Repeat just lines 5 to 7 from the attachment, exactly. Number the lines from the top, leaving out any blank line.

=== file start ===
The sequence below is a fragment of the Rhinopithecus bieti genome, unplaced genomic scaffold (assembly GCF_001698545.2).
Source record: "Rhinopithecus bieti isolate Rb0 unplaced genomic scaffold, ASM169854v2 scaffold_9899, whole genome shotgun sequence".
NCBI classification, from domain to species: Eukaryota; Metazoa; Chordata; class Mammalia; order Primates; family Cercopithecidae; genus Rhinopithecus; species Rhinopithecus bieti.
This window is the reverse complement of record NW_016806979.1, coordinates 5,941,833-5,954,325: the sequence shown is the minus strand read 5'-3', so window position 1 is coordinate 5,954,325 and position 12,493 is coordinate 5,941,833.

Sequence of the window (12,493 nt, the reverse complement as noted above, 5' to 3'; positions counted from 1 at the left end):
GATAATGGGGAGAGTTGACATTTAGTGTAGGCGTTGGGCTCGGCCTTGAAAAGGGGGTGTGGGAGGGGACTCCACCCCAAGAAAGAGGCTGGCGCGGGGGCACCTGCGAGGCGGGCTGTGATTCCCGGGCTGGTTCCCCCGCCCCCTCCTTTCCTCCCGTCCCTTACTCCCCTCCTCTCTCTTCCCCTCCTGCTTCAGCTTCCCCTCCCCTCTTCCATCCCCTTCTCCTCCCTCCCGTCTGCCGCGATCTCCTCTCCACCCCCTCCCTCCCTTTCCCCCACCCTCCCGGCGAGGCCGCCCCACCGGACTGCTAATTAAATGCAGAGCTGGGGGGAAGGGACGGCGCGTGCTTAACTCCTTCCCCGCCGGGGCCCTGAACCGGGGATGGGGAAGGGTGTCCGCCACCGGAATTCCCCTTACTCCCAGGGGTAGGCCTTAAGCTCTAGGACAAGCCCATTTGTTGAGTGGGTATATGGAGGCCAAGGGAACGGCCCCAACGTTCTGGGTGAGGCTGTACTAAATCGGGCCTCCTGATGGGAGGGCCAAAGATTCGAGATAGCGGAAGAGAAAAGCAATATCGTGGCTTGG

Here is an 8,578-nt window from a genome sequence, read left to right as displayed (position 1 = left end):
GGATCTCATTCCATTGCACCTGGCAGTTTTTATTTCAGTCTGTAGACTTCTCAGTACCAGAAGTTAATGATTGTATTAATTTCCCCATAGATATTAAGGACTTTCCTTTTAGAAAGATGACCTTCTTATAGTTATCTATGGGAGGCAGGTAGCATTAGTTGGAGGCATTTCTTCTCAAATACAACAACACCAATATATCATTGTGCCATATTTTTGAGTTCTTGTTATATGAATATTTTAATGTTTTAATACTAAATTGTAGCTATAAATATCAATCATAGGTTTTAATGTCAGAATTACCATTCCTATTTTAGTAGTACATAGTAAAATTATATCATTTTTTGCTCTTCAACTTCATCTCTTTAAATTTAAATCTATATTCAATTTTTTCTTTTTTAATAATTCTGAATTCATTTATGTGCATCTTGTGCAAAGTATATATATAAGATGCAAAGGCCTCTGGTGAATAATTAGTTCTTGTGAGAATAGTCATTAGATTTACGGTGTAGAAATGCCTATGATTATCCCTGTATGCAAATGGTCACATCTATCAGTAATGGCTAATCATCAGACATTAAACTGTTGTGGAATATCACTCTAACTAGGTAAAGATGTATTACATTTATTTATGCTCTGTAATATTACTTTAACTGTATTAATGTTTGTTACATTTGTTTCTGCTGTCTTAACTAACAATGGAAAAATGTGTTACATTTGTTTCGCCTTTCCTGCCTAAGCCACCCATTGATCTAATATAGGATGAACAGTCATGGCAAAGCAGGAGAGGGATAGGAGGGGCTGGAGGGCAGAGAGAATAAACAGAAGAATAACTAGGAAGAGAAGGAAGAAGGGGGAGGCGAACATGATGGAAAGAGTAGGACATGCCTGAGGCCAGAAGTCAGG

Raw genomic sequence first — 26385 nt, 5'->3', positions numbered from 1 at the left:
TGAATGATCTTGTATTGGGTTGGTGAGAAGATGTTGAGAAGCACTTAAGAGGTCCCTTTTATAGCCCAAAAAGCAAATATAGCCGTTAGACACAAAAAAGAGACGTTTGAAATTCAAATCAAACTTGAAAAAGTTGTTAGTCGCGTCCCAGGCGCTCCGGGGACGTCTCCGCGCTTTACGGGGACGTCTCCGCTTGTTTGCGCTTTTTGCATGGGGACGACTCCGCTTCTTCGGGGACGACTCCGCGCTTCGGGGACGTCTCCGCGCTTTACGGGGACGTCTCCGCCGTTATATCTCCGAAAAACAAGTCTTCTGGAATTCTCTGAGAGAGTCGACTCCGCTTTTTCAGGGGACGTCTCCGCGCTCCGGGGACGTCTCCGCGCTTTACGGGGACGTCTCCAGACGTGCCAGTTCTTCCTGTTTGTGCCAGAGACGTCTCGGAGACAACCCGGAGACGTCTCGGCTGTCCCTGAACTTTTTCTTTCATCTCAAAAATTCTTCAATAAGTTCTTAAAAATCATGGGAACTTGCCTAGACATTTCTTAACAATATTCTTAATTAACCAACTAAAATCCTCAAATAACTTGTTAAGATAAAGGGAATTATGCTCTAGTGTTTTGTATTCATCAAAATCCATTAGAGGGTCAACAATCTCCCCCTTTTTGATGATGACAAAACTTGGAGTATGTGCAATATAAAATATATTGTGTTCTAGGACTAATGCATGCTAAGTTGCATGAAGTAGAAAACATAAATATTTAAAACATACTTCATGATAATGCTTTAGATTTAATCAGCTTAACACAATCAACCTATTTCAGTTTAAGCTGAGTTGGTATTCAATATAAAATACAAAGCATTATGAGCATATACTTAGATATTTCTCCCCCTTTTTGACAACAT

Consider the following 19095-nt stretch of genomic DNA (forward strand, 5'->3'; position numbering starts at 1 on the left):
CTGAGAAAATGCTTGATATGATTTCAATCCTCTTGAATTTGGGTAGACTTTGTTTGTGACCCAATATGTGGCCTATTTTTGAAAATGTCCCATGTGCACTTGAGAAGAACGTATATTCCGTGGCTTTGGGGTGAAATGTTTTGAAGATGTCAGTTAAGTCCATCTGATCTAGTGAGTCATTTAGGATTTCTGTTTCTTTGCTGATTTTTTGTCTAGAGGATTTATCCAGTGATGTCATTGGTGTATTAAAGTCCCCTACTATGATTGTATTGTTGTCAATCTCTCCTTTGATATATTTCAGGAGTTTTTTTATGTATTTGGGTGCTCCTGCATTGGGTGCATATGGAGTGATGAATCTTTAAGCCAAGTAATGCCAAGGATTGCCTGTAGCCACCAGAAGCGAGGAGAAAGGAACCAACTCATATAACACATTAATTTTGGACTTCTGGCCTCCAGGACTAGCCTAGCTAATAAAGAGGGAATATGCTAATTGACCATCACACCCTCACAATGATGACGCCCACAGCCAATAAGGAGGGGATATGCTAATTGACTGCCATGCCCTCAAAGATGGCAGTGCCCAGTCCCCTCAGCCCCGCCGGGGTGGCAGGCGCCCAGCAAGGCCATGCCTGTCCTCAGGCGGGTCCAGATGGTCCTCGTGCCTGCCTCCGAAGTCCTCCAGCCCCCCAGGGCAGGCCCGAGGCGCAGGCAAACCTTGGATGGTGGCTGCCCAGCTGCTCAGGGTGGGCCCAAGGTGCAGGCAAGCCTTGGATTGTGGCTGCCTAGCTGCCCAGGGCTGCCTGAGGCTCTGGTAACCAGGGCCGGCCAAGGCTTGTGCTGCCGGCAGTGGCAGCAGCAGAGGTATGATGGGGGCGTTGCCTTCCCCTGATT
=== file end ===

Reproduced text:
Sequence of the window (12,493 nt, the reverse complement as noted above, 5' to 3'; positions counted from 1 at the left end):
GATAATGGGGAGAGTTGACATTTAGTGTAGGCGTTGGGCTCGGCCTTGAAAAGGGGGTGTGGGAGGGGACTCCACCCCAAGAAAGAGGCTGGCGCGGGGGCACCTGCGAGGCGGGCTGTGATTCCCGGGCTGGTTCCCCCGCCCCCTCCTTTCCTCCCGTCCCTTACTCCCCTCCTCTCTCTTCCCCTCCTGCTTCAGCTTCCCCTCCCCTCTTCCATCCCCTTCTCCTCCCTCCCGTCTGCCGCGATCTCCTCTCCACCCCCTCCCTCCCTTTCCCCCACCCTCCCGGCGAGGCCGCCCCACCGGACTGCTAATTAAATGCAGAGCTGGGGGGAAGGGACGGCGCGTGCTTAACTCCTTCCCCGCCGGGGCCCTGAACCGGGGATGGGGAAGGGTGTCCGCCACCGGAATTCCCCTTACTCCCAGGGGTAGGCCTTAAGCTCTAGGACAAGCCCATTTGTTGAGTGGGTATATGGAGGCCAAGGGAACGGCCCCAACGTTCTGGGTGAGGCTGTACTAAATCGGGCCTCCTGATGGGAGGGCCAAAGATTCGAGATAGCGGAAGAGAAAAGCAATATCGTGGCTTGG

Here is an 8,578-nt window from a genome sequence, read left to right as displayed (position 1 = left end):